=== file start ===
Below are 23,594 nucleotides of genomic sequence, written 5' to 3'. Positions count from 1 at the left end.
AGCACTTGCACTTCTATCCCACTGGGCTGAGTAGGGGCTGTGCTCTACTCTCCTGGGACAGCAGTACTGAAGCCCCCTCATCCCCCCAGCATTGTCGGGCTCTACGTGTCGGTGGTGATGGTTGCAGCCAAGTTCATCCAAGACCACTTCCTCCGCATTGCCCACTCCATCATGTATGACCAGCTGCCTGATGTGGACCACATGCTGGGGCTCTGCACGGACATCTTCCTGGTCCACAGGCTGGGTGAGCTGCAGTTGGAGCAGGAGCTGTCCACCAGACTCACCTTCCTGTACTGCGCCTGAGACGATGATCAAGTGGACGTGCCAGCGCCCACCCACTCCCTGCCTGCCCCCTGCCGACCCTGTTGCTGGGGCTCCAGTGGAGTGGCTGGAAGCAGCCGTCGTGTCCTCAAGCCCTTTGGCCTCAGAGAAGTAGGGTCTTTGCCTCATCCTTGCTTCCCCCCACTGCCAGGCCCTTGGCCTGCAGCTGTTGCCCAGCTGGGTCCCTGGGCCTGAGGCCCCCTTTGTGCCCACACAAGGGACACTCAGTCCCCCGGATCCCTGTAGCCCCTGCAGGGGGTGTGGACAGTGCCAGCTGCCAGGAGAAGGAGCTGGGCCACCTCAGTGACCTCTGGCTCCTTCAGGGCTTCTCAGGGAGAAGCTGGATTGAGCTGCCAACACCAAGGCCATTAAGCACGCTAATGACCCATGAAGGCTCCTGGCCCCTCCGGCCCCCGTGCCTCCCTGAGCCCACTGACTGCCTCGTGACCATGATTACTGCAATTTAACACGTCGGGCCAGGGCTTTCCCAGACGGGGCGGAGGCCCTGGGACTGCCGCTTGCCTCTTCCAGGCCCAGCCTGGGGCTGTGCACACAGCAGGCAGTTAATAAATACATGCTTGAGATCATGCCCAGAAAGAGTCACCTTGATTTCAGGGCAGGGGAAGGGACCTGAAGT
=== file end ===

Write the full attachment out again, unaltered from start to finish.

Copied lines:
Below are 23,594 nucleotides of genomic sequence, written 5' to 3'. Positions count from 1 at the left end.
AGCACTTGCACTTCTATCCCACTGGGCTGAGTAGGGGCTGTGCTCTACTCTCCTGGGACAGCAGTACTGAAGCCCCCTCATCCCCCCAGCATTGTCGGGCTCTACGTGTCGGTGGTGATGGTTGCAGCCAAGTTCATCCAAGACCACTTCCTCCGCATTGCCCACTCCATCATGTATGACCAGCTGCCTGATGTGGACCACATGCTGGGGCTCTGCACGGACATCTTCCTGGTCCACAGGCTGGGTGAGCTGCAGTTGGAGCAGGAGCTGTCCACCAGACTCACCTTCCTGTACTGCGCCTGAGACGATGATCAAGTGGACGTGCCAGCGCCCACCCACTCCCTGCCTGCCCCCTGCCGACCCTGTTGCTGGGGCTCCAGTGGAGTGGCTGGAAGCAGCCGTCGTGTCCTCAAGCCCTTTGGCCTCAGAGAAGTAGGGTCTTTGCCTCATCCTTGCTTCCCCCCACTGCCAGGCCCTTGGCCTGCAGCTGTTGCCCAGCTGGGTCCCTGGGCCTGAGGCCCCCTTTGTGCCCACACAAGGGACACTCAGTCCCCCGGATCCCTGTAGCCCCTGCAGGGGGTGTGGACAGTGCCAGCTGCCAGGAGAAGGAGCTGGGCCACCTCAGTGACCTCTGGCTCCTTCAGGGCTTCTCAGGGAGAAGCTGGATTGAGCTGCCAACACCAAGGCCATTAAGCACGCTAATGACCCATGAAGGCTCCTGGCCCCTCCGGCCCCCGTGCCTCCCTGAGCCCACTGACTGCCTCGTGACCATGATTACTGCAATTTAACACGTCGGGCCAGGGCTTTCCCAGACGGGGCGGAGGCCCTGGGACTGCCGCTTGCCTCTTCCAGGCCCAGCCTGGGGCTGTGCACACAGCAGGCAGTTAATAAATACATGCTTGAGATCATGCCCAGAAAGAGTCACCTTGATTTCAGGGCAGGGGAAGGGACCTGAAGT